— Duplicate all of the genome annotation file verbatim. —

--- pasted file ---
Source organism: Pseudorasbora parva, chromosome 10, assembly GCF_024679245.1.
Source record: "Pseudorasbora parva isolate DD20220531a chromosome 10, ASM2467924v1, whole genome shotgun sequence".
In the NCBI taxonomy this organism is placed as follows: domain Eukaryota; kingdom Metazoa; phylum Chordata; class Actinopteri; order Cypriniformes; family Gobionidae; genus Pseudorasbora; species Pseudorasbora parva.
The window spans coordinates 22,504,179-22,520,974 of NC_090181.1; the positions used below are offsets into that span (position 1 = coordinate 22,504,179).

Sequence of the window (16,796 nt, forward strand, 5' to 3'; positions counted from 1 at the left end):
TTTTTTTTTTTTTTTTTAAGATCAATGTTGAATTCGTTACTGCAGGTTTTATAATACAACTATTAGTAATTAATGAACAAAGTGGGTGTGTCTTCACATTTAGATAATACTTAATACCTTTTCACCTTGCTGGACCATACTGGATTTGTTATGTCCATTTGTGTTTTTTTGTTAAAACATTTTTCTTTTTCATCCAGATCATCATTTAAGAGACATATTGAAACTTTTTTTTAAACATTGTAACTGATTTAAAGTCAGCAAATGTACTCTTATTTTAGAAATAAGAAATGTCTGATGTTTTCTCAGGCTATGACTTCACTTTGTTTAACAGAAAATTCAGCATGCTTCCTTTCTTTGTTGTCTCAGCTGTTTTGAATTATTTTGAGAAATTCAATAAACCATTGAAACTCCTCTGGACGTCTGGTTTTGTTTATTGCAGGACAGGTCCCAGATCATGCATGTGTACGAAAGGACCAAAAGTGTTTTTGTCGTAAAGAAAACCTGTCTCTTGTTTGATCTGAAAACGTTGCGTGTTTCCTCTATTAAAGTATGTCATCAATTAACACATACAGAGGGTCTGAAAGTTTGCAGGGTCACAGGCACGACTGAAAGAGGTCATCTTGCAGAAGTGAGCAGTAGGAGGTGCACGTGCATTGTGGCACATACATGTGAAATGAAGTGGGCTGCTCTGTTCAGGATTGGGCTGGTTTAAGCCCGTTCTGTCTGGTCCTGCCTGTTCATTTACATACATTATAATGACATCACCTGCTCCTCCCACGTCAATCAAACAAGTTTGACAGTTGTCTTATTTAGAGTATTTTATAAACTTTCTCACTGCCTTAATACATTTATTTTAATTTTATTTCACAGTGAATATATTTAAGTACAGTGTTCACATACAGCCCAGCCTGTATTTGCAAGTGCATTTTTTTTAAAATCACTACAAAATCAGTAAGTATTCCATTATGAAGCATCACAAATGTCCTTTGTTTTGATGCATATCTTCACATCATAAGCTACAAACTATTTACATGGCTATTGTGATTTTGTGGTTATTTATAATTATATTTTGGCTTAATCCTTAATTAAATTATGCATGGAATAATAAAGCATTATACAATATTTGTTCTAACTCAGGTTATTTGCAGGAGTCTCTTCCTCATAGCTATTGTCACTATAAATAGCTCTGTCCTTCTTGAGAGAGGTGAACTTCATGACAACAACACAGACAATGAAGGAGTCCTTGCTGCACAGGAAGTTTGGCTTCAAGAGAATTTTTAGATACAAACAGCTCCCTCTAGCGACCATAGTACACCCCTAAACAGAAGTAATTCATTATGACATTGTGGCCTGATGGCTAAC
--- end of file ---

Source organism: Pseudorasbora parva, chromosome 10, assembly GCF_024679245.1.
Source record: "Pseudorasbora parva isolate DD20220531a chromosome 10, ASM2467924v1, whole genome shotgun sequence".
In the NCBI taxonomy this organism is placed as follows: domain Eukaryota; kingdom Metazoa; phylum Chordata; class Actinopteri; order Cypriniformes; family Gobionidae; genus Pseudorasbora; species Pseudorasbora parva.
The window spans coordinates 22,504,179-22,520,974 of NC_090181.1; the positions used below are offsets into that span (position 1 = coordinate 22,504,179).

Sequence of the window (16,796 nt, forward strand, 5' to 3'; positions counted from 1 at the left end):
TTTTTTTTTTTTTTTTTAAGATCAATGTTGAATTCGTTACTGCAGGTTTTATAATACAACTATTAGTAATTAATGAACAAAGTGGGTGTGTCTTCACATTTAGATAATACTTAATACCTTTTCACCTTGCTGGACCATACTGGATTTGTTATGTCCATTTGTGTTTTTTTGTTAAAACATTTTTCTTTTTCATCCAGATCATCATTTAAGAGACATATTGAAACTTTTTTTTAAACATTGTAACTGATTTAAAGTCAGCAAATGTACTCTTATTTTAGAAATAAGAAATGTCTGATGTTTTCTCAGGCTATGACTTCACTTTGTTTAACAGAAAATTCAGCATGCTTCCTTTCTTTGTTGTCTCAGCTGTTTTGAATTATTTTGAGAAATTCAATAAACCATTGAAACTCCTCTGGACGTCTGGTTTTGTTTATTGCAGGACAGGTCCCAGATCATGCATGTGTACGAAAGGACCAAAAGTGTTTTTGTCGTAAAGAAAACCTGTCTCTTGTTTGATCTGAAAACGTTGCGTGTTTCCTCTATTAAAGTATGTCATCAATTAACACATACAGAGGGTCTGAAAGTTTGCAGGGTCACAGGCACGACTGAAAGAGGTCATCTTGCAGAAGTGAGCAGTAGGAGGTGCACGTGCATTGTGGCACATACATGTGAAATGAAGTGGGCTGCTCTGTTCAGGATTGGGCTGGTTTAAGCCCGTTCTGTCTGGTCCTGCCTGTTCATTTACATACATTATAATGACATCACCTGCTCCTCCCACGTCAATCAAACAAGTTTGACAGTTGTCTTATTTAGAGTATTTTATAAACTTTCTCACTGCCTTAATACATTTATTTTAATTTTATTTCACAGTGAATATATTTAAGTACAGTGTTCACATACAGCCCAGCCTGTATTTGCAAGTGCATTTTTTTTAAAATCACTACAAAATCAGTAAGTATTCCATTATGAAGCATCACAAATGTCCTTTGTTTTGATGCATATCTTCACATCATAAGCTACAAACTATTTACATGGCTATTGTGATTTTGTGGTTATTTATAATTATATTTTGGCTTAATCCTTAATTAAATTATGCATGGAATAATAAAGCATTATACAATATTTGTTCTAACTCAGGTTATTTGCAGGAGTCTCTTCCTCATAGCTATTGTCACTATAAATAGCTCTGTCCTTCTTGAGAGAGGTGAACTTCATGACAACAACACAGACAATGAAGGAGTCCTTGCTGCACAGGAAGTTTGGCTTCAAGAGAATTTTTAGATACAAACAGCTCCCTCTAGCGACCATAGTACACCCCTAAACAGAAGTAATTCATTATGACATTGTGGCCTGATGGCTAAC